Review: Momentum - Great Modern Dance with all the Weirdness You Might Expect
The University of Michigan Department of Dance trains young people to be excellent modern dancers and then frequently asks them to perform bafflingly academic pieces. Their most recent performance, Momentum, running at the Power Center from now until February 7th, showcased this duality. The first three pieces were all choreographed by Department of Dance faculty, and the finale by guest choreographer Camille A. Brown.
Momentum opened with a piece by local dance legend Peter Sparling. I generally like Sparling’s work, but recently he has become enamored of video projections which tend to overwhelm his choreography. His work for Momentum, “Big Weather,” featured not one but two video screens between which the dancers moved. The videos contained a strange mix of images, including stars, corpses, sandbags, and at one point, a stuffed elephant falling slowly from a table. The dancers wore heavy rubber boots that they took off and on throughout the piece, which was set to pounding and not particularly rhythmic percussion music. If I’m not describing much of the dancing, it’s because I was too distracted by the trappings of the piece to focus on the actual movement. At his best, Sparling, a former principal dancer with the Martha Graham Dance Company, can choreograph wonderfully thoughtful modern dance pieces. However, “Big Weather” seemed more the work of an artist who has been insulated within academia for a little too long.
I was worried about the issues that would plague the second piece, “Cheating, Lying, Stealing,” choreographed by Bill DeYoung, because the program notes described it as about “the relentless dog-eat-dog momentum of office dynamics.” But after a strange start featuring a fake tennis match (which I quickly forgot), “Cheating, Lying, Stealing” became a fun and fast piece that worked beautifully with the music choice. The lead dancer, dressed in silver lamé, danced with such a stunning and precise ferocity that I could easily understand why all of the others dancers were following her lead by the end.
Amy Chavasse’s piece “Goodbye to Wayward Flesh” showcased some of the younger and less experienced dancers and brought a great sense of play to Momentum. I had a hard time focusing on the beginning because I was preoccupied by a dummy that was covered in duct tape and tied up to a movable piece of shattered plexiglass at the back of the stage. I half-expected the dummy to turn out to be a real dancer who might pop out at any moment, so I braced myself for the surprise. I did not have this same fear with the life-size stuffed alpaca watching static on TV in the front of the stage, although I found it equally confusing. “Goodbye to Wayward Flesh” featured some nice partnering and the dancers, dressed as what I can only describe as futuristic merpeople, seemed to be truly enjoying themselves.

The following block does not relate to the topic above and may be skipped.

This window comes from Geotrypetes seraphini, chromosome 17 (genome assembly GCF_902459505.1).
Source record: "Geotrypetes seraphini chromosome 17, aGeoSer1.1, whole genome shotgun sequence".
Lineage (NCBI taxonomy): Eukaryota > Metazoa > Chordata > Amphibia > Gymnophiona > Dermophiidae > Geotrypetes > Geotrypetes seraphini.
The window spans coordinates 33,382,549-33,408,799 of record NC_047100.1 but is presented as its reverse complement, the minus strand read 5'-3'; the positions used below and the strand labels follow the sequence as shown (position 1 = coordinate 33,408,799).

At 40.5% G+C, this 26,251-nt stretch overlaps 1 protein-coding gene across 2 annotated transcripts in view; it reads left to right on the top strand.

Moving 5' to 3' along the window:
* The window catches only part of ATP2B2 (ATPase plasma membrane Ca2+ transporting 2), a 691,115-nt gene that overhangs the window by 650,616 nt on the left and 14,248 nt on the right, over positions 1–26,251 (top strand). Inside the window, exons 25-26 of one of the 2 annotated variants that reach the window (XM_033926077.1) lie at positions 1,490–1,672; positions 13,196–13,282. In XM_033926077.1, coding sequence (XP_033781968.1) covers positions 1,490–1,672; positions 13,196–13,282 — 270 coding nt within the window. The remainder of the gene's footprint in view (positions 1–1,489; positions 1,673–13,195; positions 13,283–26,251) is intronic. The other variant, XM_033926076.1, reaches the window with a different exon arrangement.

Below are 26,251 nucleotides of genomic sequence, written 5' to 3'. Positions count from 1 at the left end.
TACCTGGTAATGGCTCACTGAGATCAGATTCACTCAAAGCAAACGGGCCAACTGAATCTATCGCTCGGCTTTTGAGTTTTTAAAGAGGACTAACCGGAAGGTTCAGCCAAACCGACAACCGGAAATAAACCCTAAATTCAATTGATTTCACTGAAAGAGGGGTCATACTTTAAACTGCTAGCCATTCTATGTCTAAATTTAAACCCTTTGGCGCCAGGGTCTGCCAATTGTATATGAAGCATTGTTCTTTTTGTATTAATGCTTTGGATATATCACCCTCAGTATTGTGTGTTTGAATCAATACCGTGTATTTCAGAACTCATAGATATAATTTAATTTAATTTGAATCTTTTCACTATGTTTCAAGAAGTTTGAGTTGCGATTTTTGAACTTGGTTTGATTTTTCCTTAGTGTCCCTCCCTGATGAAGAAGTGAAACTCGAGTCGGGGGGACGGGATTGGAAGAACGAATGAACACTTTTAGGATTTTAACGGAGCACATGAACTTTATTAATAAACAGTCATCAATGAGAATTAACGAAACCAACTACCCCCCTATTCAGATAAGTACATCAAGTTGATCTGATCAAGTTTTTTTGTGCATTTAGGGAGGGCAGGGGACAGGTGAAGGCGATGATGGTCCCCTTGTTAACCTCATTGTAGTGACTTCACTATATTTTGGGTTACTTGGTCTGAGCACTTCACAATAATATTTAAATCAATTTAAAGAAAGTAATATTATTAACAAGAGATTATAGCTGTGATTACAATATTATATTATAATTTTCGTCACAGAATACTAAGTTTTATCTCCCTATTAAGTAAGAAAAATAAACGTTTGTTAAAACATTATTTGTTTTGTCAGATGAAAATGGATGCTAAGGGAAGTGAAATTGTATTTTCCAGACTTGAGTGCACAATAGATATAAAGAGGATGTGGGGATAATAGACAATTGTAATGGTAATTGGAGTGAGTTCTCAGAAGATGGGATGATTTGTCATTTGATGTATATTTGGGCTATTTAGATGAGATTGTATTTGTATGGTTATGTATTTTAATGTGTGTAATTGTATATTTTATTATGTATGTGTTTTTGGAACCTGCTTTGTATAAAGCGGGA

The last piece of the night was choreographed by Camille A. Brown, who will be bringing her new work Black Girl–Linguistic Play to the Power Center on February 13th. Brown’s piece, “City of Rain,” was far and away the best of the night. It would be worth going to see Momentum for this work alone, which allowed the Department of Dance to show off their most amazing dancers. Of particular note is Beynji Marsh, a junior from Chicago who could easily be mistaken for a professional dancer. Marsh’s precise control over his body is matched by the emotion and nuance he brought to the choreography. He is a true and notable talent and I look forward to seeing his dance career flourish. All of the dancers in “City of Rain” were excellent, and it was a moving and lovely end to the evening.
Stuffed alpacas and rubber boots aside, Momentum is worth your time. The dancers are talented, though their abilities were sometimes lost amid the choices of some of the more academic choreographers. Notably missing from Momentum was a piece from faculty member Robin Wilson, who is one of the most accessible and excellent choreographers in the Department of Dance. Wilson acted as Rehearsal Director for “City of Rain,” but it would have been great to have gotten an original work from her as well. I could have done with fewer video screens and unused but overbearing set pieces. My date for the evening, my father, suggested that the faculty be required to choreograph to only Katy Perry music for a year, just for the challenge. Although I’m more of a Taylor Swift fan myself, I can’t help but agree with the sentiment. In the meantime, get a ticket to Momentum and enjoy it for–and despite–all its weirdness.
Evelyn Hollenshead is a Youth Librarian at AADL and former dancer.
Momentum continues its run at the Power Center through this weekend, with performances Friday and Saturday, February 5 and 6 at 8 pm, and Sunday, February 7 at 2 pm. Tickets range from $22-$28, and students with ID can attend for $12.